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Outcomes of Reconstructive Surgery in Traumatic Brachial Plexus Injury with Concomitant Vascular Injury
Alice E. Huang, BS1, Shelley S. Noland, MD2, Robert J. Spinner, MD3,4, Allen T. Bishop, MD3,4 and Alexander Y. Shin, MD3,4, (1)Mayo Clinic School of Medicine, Rochester, MN, (2)Mayo Clinic, Phoenix, AZ, (3)Mayo Clinic, Department of Orthopedic Surgery, Rochester, MN, (4)Mayo Clinic, Department of Neurological Surgery, Rochester, MN

Introduction: Adult traumatic brachial plexus injuries (AT-BPI) are devastating injuries that result in significant physical disability, psychological distress, and socioeconomic hardship. The outcomes of concomitant nerve and vascular injuries are rarely reported, generally not specific to AT-BPI, and often contradictory. The purpose of this study is to evaluate the functional and patient-reported outcomes of AT-BPI reconstruction in patients with associated vascular injury as well as address the significance and impact of location and type of vascular injury.

Methods: A retrospective review was performed of 325 patients with AT-BPI who underwent reconstructive surgery between 2001 and 2012. Patients with (vascular group) and without (control group) vascular injuries were identified by review of medical documentation. Patient presentation, characteristics of nerve and associated lesions, and surgical management were evaluated to identify prognostic variables. Postoperative muscle strength (measured according to the standardized British Medical Research Council grading system; Table 1), range of motion, and patient-reported disability scores were analyzed to determine long-term outcome.

Results: Sixty-eight patients had a concomitant vascular injury. There were no significant differences in age or sex between the control and vascular groups. Vascular patients were more likely to have pan-plexus lesions (p<0.0001), with significantly more associated upper extremity injuries (p<0.0001). The control group underwent more nerve transfers whereas vascular patients underwent more nerve grafting (p=0.003). Complete outcomes data were obtained in 139 patients, which included 111 control (43% of all controls) and 28 vascular patients (41%). There was no significant difference in patient-reported disability scores between the two groups. However, 73% of controls had grade 3 or greater postoperative elbow flexion while only 43% of vascular patients achieved these strengths (p=0.003; Table 2). Control patients demonstrated a greater increase in strength of shoulder abduction as well (p=0.004). Shoulder external rotation strength was grade 0 in the majority of patients, with no difference between the two groups.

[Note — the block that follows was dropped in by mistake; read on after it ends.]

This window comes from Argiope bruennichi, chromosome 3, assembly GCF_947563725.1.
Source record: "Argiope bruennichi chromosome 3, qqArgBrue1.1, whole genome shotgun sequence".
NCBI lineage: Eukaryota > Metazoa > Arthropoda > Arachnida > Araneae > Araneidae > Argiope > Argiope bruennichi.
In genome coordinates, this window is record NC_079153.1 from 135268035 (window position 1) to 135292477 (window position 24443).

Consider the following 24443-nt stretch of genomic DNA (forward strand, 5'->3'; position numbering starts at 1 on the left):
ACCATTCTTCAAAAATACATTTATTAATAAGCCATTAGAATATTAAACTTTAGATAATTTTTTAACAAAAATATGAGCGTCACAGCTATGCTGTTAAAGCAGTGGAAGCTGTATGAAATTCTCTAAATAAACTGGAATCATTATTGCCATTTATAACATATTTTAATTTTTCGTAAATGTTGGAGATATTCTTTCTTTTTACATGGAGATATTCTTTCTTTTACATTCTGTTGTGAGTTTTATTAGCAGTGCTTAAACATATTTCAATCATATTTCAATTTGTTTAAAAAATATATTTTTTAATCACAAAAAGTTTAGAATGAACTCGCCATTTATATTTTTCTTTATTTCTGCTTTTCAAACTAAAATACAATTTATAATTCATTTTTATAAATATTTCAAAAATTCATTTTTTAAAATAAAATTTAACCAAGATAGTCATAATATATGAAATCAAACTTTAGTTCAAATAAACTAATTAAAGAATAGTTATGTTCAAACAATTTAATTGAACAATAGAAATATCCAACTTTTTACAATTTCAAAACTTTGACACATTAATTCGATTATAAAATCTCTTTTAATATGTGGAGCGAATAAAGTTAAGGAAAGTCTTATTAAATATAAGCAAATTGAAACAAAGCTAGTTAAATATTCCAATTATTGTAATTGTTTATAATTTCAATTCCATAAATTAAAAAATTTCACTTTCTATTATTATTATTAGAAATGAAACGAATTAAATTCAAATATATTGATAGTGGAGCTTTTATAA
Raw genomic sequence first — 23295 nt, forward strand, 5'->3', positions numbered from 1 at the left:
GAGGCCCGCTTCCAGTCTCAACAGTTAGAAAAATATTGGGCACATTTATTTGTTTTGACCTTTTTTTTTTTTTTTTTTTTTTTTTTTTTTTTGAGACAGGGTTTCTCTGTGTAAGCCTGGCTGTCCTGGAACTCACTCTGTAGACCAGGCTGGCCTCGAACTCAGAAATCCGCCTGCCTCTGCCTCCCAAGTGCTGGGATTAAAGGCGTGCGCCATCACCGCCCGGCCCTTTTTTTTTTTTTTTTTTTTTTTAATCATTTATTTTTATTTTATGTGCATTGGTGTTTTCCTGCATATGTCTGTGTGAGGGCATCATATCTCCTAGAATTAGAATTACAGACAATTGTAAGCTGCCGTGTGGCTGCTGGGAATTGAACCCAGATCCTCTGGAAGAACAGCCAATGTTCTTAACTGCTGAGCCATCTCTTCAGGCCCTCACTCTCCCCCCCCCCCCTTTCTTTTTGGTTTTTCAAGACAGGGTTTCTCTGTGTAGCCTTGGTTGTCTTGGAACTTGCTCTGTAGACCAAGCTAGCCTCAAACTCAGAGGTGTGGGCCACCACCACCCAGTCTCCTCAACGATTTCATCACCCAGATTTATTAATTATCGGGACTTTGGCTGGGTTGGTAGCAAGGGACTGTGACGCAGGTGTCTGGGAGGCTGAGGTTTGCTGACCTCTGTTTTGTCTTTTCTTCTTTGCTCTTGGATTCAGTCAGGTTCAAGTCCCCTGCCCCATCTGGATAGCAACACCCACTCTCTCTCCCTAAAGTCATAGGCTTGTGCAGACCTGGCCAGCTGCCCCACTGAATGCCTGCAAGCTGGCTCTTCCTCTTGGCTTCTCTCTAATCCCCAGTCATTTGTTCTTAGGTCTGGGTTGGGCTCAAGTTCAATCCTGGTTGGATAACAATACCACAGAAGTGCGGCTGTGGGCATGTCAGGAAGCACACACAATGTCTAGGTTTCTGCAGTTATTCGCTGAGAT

Conclusions: Concomitant vascular injury leads to worse functional outcome following reconstructive surgery of traumatic brachial plexus injury.

 

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